HAPPY: There’s a bit in your song My Mind where you talk about staying up all night and waiting till the beat is right, and trying to satisfy people. Do you feel like you have more to prove as an indigenous artist?

DOBBY: Absolutely, one hundred percent.

HAPPY: Why’s that?

DOBBY: Because all eyes are on us. There’s eyes everywhere. You see it in policy, in government. We’re the most researched people on earth. There’s 67 different legal definitions of who we were and who we are. It went from ‘your skin colour is this’ or ‘your blood has to be this’ and ‘you have to be connected through this way and that way’. We had eyes on us since the very beginning. Being an Aboriginal musician, same goes. This is not a good thing or a bad thing, it’s just a thing. It can be bad and good. But you feel that pressure.

HAPPY: So it is pressure?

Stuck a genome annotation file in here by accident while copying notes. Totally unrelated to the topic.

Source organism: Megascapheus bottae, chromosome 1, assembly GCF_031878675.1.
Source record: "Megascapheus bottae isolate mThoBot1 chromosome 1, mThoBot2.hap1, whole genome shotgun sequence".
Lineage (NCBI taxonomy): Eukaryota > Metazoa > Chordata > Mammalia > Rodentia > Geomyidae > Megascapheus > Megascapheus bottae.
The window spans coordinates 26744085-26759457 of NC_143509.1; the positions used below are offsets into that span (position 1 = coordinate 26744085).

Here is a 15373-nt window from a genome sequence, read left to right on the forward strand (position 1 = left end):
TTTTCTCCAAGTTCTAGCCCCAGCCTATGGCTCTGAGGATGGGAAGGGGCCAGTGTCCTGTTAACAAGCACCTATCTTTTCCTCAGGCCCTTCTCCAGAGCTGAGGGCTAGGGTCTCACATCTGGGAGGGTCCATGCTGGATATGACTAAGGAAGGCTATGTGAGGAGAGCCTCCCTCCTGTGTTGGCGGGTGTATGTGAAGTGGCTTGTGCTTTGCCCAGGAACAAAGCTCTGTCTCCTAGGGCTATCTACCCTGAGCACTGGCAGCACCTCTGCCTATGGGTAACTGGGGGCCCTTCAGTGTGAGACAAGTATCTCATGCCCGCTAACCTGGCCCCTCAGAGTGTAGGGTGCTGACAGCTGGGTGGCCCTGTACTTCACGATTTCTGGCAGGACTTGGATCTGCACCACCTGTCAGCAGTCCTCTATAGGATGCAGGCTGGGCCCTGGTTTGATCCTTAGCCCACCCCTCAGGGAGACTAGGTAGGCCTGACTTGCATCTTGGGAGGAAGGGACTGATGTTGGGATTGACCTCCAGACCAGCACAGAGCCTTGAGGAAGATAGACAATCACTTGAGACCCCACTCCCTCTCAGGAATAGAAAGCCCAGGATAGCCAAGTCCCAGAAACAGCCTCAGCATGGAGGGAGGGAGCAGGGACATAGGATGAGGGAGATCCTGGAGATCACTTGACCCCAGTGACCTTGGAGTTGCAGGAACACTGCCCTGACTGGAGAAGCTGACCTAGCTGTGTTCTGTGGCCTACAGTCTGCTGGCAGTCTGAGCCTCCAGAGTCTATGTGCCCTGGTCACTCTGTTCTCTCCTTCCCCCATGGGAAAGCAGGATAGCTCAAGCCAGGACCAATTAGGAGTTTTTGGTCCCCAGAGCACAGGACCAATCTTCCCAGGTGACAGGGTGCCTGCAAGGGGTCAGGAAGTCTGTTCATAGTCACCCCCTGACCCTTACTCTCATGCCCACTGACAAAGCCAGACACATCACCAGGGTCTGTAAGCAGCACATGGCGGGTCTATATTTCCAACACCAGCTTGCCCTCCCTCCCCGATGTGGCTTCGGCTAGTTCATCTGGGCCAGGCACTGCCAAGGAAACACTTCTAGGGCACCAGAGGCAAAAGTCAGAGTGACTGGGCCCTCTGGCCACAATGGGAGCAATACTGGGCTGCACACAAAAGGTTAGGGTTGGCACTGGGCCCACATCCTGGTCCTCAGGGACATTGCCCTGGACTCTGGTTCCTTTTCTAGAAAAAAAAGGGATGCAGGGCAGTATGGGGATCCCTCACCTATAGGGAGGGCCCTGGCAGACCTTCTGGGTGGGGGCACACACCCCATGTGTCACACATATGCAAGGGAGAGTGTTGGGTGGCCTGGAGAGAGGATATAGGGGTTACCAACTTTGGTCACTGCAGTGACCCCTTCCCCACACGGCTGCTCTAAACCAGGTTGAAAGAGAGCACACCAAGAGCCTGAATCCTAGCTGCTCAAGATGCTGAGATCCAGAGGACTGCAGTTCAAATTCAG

DOBBY: Definitely pressure. Actually, I saw Alice Skye – she is an amazing Aboriginal singer. She was talking about how there is a pressure for her to always speak about Aboriginality or political stuff, certain movements or whatever in her music, and we can’t always speak on that, because it’s draining. I was asked to speak on Aboriginal health in policy – I don’t know the first thing. I know what I know in terms of what I’ve heard and what I speak about in terms of my family, but I’m not in any way qualified to speak on Aboriginal health, I’m not a med student. But people still think that because we’re Aboriginal we’ve got to speak on that. It’s just eyes.

HAPPY: Can you tell me what the idea was behind the video for My Mind?